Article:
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Secondary Students and the School of the Future

Note: This event happened on September 13.

Media Release
14 September, 2006

Secondary Students and the School of the Future

Learning centres, a curriculum that includes peace studies and education in a microchip were some of the thoughts to emerge at the recent inaugural “Our School of the Future Challenge.”

The University of Waikato School of Education organised the secondary schools competition, which challenged students to present their vision of the school of the future.

The judges said entrants Hamilton Girls High School, James Cook High (Auckland) and Trident High (Whakatane) School each approached the challenge in a thought-provoking way and the themes chosen were impressive.

The winning team members Eileen Nowland-Walker, Shiuvani Chand and Rosina Tuvau from James Cook High began their presentation with images of a world post-nuclear war. They then talked about how a curriculum should encompass subjects such as marine biology, peace, space and global studies.

The Hamilton Girls High team of Sylvia Holman, Eliza Jackson and Chloe Hodgkinson challenged the audience to think about how education has changed over the century and what it could become. They advocated for independent learning, learning buddies instead of teachers and learning centres instead of classrooms.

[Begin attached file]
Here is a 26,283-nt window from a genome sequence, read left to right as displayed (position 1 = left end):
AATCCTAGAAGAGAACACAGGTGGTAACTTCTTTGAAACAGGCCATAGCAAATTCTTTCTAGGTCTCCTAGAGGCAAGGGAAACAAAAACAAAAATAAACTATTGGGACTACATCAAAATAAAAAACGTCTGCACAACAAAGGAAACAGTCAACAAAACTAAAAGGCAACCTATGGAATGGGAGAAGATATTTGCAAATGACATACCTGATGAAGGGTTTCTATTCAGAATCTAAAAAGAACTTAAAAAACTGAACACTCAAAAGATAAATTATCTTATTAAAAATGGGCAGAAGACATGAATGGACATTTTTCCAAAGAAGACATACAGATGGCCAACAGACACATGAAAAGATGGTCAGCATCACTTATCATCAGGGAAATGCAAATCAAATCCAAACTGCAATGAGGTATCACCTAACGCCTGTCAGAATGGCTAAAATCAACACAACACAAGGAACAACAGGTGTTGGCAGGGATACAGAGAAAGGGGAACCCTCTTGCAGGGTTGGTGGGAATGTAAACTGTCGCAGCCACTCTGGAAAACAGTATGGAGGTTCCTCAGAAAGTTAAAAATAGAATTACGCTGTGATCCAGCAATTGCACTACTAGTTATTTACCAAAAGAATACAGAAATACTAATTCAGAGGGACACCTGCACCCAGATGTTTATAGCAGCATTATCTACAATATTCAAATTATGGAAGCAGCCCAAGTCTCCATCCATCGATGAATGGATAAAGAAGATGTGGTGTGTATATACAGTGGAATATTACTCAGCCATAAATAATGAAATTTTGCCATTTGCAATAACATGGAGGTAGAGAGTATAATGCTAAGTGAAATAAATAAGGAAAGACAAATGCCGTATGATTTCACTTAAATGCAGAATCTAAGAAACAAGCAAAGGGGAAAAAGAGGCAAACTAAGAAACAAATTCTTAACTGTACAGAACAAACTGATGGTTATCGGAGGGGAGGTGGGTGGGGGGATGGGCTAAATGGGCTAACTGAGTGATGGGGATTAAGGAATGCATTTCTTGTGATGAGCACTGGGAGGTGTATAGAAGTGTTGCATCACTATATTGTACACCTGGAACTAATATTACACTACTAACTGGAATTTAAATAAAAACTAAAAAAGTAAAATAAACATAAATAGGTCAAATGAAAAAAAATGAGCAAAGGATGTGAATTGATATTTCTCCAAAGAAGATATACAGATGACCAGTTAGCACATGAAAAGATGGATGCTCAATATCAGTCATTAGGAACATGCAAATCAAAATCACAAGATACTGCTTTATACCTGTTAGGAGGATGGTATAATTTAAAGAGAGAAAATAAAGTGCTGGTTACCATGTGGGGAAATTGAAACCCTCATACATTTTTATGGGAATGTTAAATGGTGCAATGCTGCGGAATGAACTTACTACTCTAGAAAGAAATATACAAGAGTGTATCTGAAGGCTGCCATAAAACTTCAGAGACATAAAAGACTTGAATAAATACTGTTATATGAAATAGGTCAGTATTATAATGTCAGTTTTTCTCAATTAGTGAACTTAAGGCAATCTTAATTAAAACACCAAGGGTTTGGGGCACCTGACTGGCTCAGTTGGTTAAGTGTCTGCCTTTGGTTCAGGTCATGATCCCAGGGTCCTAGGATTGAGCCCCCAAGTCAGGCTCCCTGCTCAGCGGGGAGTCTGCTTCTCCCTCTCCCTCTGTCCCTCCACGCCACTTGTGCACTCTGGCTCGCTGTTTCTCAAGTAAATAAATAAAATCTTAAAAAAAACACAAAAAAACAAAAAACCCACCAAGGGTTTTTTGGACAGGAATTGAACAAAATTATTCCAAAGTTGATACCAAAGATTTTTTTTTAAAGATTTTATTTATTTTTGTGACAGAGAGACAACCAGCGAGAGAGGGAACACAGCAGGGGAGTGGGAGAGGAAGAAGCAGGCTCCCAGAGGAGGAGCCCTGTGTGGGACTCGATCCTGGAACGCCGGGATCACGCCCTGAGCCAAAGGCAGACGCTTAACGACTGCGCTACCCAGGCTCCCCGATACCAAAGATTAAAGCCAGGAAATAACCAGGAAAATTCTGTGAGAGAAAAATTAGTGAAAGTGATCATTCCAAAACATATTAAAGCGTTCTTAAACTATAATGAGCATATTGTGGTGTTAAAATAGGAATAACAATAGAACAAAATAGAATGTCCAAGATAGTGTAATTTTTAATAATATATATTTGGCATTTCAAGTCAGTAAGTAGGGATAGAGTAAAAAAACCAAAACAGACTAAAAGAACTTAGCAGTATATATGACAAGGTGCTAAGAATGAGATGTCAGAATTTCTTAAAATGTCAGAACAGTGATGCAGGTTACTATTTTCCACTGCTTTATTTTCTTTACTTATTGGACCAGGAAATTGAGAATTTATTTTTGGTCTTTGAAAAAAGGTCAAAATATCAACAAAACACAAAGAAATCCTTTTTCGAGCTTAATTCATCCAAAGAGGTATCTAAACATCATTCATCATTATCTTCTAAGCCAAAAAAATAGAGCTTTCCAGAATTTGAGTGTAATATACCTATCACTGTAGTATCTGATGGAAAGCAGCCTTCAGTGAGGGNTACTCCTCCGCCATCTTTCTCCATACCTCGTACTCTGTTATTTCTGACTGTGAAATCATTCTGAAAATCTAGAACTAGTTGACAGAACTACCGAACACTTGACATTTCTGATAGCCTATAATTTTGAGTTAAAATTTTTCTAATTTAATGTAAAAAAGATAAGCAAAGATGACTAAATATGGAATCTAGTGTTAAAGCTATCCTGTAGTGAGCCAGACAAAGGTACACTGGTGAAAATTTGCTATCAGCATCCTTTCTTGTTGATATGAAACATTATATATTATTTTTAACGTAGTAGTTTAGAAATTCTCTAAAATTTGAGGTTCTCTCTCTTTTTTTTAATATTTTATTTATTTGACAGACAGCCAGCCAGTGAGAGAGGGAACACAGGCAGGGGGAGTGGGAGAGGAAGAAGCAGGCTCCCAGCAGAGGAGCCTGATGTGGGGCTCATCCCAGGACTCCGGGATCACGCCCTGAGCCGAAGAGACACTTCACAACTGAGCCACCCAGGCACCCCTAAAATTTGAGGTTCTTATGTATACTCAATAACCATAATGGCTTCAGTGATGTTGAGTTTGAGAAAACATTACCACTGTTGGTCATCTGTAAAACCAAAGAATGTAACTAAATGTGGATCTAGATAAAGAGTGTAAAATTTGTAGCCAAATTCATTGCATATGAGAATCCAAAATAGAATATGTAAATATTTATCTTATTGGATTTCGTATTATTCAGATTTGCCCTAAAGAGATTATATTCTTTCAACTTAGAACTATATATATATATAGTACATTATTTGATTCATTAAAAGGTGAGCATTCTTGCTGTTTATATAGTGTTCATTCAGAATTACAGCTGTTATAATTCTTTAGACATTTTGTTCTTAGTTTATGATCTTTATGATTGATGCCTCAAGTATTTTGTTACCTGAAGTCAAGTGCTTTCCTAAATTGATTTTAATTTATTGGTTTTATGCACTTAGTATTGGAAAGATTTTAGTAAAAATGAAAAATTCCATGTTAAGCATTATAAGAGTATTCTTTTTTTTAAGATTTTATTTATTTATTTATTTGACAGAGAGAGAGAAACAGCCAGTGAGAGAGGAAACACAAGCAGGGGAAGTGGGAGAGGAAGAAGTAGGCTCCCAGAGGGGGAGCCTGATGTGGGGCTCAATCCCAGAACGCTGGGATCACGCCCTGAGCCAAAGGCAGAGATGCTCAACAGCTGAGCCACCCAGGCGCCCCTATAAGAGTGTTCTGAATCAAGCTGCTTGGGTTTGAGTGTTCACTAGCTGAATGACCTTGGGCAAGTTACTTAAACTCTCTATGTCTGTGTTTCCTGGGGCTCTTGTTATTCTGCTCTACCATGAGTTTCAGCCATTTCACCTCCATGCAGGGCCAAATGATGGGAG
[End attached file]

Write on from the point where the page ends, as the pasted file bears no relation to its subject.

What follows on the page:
Finishing off the night with an entertaining performance were Trident High School students Mark Cranswick, Sirini Twigley and Kirsty Zink. Their humorous approach involved drama and warned of the dangers of a made to order education stored on a microchip that is inserted into the wrist. The trio talked about education as a fun experience.

The teams had 15 minutes to present their vision of a school of the future and were judged on their presentation skills, quality of content, teamwork, audience reaction and use of technology. The winning team members each won a scholarship for their first year of study at the School of Education.

Competition designer Terry Locke, a School of Education lecturer, says the challenge was designed to encourage our students to think critically about the education system that they are part of and to consider ways of making it more responsive to students’ 21st Century needs.

Names of students who participated:
Front: Hamilton Girls High – Sylvia Holman, Eliza Jackson and Chloe Hodgekinson
Middle: James Cook High (Winners) – Eileen Nowland-Walker, Shiuvani Chand and Rosina Tuvau.
Back: Trident High – Mark Cranswick, Sirini Twigley and Kirsty Zink

Names of judges:
Anne Sturgess – Secondary Advisor in Gifted and Talented Education
Stuart Middleton – Executive Director of External Relations and Students Affairs
Bev Cooper – Coordinator Secondary Programme at the School of Education.


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